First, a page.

Of course, her aunt says it’s all about love, not politics

Castronoid Vice President
Castronoid Vice President Marino Murillo and his fugitive daughter Glenda

Cuban vice president’s daughter living in Tampa

By JOSE PATINO GIRONA | The Tampa Tribune
Published: September 09, 2012

Her father is one of the most powerful men in Cuba, but a month ago, few people on or off the tropical island had heard of Glenda Murillo Diaz.

One defection later, Murillo Diaz is a hot topic of conversation in her homeland and in the homes of Cuban Americans.

Run a computer search of Glenda Murillo Diaz and dozens of links pop up telling the story of how the 24-year-old daughter of Cuba’s vice president was at a psychology conference in Mexico last month when she crossed the Texas border and defected to the United States.

She is now living with an aunt in Tampa.

Her aunt, Idania Diaz, told El Nuevo Herald her niece came to Tampa not for politics but for love; Murillo and her boyfriend plan to live in Tampa.

Cubans who reach U.S. soil usually can stay in America under the “wet-foot, dry-foot” policy.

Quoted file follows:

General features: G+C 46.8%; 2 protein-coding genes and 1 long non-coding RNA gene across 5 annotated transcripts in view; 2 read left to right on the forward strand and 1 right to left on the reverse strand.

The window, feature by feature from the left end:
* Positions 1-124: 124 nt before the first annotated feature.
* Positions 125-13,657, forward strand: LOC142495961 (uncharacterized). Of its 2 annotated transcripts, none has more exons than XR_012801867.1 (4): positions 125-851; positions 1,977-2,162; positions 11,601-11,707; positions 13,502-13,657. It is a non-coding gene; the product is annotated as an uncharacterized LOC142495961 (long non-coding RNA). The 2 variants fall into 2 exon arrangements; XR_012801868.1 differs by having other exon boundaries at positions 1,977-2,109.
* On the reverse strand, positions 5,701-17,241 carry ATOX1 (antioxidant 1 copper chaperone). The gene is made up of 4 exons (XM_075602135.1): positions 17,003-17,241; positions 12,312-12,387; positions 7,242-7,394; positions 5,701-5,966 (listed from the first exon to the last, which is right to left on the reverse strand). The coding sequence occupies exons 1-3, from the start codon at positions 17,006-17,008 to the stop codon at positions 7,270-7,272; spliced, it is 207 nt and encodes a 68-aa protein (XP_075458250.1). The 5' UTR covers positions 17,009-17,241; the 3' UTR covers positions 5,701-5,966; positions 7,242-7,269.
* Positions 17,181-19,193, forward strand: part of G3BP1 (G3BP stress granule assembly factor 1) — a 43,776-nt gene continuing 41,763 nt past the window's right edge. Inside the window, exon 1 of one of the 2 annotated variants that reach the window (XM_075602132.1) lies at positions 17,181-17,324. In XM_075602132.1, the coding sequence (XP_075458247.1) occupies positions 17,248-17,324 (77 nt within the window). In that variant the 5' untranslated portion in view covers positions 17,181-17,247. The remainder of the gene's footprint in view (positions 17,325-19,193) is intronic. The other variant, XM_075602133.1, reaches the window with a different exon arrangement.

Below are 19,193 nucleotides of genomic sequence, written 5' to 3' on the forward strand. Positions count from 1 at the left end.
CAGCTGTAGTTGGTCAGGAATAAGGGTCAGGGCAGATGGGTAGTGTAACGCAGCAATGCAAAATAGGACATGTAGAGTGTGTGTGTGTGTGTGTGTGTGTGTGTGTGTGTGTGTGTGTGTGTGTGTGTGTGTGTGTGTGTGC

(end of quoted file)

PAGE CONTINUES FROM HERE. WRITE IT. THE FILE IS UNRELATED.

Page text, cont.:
Murillo Diaz’s father, 51-year-old Marino Murillo, is Cuba’s economic czar and a vice president. Murillo was handpicked by Cuban leader Raul Castro to help bring economic reform to the struggling communist country, and experts believe he might be the next in line to replace Castro as the country’s leader.

Murillo’s rising star, though, could fade because of his daughter’s defection.

“There is no doubt in my mind that it affects the transition of power,” said Ralph Fernandez, a prominent Tampa attorney often involved in Cuban American issues. He called the defection “a significant setback for Murillo.”

“It’s an intelligence breech within his own house,” Fernandez said. “She didn’t do this by herself. How could that person be trusted?”

A Castro family member can defect and it’s overlooked because the family makes the rules, Fernandez said. In 1964, Fidel Castro’s sister, Juanita Castro, defected to the United States, and in the 1990s, one of Fidel Castro’s daughters, Alina Fernandez Revuelta, fled Cuba.

But those rules don’t apply for others in the political hierarchy, Fernandez said.

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